A purchaser needs to carefully check both the manufacturers and/or suppliers warranties and guarantees, but it is more important to review the actual data from the tests. That includes the test “small print” -‐ results from each part of the test to make sure no part failed. As for the warranty, it should include the statement that it is good for at least 5 years, not just that the valve and/or packing met the 100 ppm test.
While an LDAR refers to leak detection and repair, consent decrees have prompted companies to shift their focus to preventative maintenance. This proactive approach looks to implement a maintenance program that catches and prevents problems before they happen. This means the valves and packing don’t reach the point that they fail the consent decree requirements or, better yet, are kept in such good condition that a consent decree is avoided altogether.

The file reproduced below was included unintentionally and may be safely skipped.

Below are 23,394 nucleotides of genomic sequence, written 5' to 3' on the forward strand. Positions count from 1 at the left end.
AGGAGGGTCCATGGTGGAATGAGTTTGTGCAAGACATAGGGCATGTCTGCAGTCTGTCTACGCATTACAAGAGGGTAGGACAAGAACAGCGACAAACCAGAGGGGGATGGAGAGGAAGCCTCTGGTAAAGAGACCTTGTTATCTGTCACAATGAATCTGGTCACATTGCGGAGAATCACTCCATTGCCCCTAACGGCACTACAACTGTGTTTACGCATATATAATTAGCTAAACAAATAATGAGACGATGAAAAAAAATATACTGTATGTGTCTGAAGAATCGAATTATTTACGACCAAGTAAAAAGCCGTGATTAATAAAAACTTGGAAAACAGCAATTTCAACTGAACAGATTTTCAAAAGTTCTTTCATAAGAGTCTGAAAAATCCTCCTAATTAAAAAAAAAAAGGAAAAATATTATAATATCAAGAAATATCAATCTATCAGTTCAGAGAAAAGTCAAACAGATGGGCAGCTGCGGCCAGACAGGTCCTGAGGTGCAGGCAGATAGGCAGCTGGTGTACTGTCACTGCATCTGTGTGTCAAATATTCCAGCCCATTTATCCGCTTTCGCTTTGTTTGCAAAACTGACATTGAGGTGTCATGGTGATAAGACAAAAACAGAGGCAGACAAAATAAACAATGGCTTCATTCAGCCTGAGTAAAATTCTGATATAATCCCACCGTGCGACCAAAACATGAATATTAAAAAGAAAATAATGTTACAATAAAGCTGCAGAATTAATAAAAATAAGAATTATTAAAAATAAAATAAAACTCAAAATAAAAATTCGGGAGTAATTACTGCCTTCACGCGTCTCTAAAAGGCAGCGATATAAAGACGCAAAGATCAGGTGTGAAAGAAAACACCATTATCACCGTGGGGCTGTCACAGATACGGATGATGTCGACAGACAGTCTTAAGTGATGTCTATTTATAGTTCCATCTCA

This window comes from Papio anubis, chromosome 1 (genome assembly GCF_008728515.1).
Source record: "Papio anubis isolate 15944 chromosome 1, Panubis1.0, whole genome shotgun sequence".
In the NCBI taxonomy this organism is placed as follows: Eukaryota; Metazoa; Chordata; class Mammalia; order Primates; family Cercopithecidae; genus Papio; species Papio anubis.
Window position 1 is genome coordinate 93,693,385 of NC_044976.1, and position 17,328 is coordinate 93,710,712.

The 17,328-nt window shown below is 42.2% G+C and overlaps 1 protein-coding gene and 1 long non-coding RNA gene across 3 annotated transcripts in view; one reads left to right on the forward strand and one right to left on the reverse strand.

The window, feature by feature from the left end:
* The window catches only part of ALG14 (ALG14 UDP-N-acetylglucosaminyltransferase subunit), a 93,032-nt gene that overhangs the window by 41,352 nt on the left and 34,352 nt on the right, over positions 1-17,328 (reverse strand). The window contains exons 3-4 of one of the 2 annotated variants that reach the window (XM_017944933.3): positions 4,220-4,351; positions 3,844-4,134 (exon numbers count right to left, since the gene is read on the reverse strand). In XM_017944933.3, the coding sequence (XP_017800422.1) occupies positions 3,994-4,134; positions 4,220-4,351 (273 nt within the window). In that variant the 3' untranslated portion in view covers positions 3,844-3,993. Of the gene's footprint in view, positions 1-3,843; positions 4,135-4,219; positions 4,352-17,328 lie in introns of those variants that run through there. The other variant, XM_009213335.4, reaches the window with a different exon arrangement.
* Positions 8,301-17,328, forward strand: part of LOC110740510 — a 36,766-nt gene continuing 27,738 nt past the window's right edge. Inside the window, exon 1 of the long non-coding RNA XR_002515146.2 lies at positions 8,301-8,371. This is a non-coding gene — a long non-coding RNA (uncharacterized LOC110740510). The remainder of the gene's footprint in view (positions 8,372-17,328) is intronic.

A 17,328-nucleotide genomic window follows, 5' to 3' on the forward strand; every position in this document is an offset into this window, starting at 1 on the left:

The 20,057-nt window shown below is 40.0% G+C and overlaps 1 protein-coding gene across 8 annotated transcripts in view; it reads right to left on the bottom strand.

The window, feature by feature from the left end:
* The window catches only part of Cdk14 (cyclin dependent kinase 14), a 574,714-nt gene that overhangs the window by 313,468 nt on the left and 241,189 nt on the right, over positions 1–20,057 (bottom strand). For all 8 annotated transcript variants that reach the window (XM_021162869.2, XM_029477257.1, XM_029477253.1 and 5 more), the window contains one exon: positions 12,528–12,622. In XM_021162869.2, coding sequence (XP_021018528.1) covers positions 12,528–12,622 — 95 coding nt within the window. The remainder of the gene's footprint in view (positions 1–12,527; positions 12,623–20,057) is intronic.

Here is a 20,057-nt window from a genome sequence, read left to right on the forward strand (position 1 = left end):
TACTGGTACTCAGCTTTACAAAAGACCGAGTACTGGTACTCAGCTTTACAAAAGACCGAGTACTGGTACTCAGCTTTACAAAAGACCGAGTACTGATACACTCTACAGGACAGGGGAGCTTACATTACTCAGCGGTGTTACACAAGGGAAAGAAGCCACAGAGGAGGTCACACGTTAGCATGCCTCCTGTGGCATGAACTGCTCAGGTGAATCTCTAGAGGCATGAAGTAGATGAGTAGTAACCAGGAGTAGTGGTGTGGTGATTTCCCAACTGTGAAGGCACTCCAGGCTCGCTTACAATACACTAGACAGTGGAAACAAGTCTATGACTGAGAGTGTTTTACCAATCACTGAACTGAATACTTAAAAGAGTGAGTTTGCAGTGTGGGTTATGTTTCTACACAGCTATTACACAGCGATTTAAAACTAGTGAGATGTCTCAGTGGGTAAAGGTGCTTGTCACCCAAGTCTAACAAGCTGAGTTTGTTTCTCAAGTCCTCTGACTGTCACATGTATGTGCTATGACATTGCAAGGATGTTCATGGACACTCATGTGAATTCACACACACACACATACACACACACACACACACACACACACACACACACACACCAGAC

One of the recommendations to insure the plant is in compliance is to replace all valves in a plant with Low-‐E valves to prevent mix-‐ups. Plants that have made the switch found that the cost differential is negligible when replacing non-‐Low-‐E valves with Low-‐E valves rather than non-‐Low-‐E valves.
Making sure all the valves required to be certified Low-‐E are in place and working properly takes cooperation and buy-‐in from all divisions of the plant, from management to maintenance. Proper training of employees is important and looking at the manufacturer or suppliers training programs should be part of the procurement process.
Record keeping has become even more important, from tracking and storing purchase orders to leak monitoring data. Software and tags have both been developed and continue being upgraded to facilitate these tasks. Some companies are now asking that the Low-‐E certification status be on the packing slip documents.
Consent decrees have also created opportunities for valve and packing manufacturers to share and cooperate in the development of their products like never before. Overall, they have made the industry re-‐evaluate its practices and standards. Leak detection has come a long way from its whooping and hollerin’origins.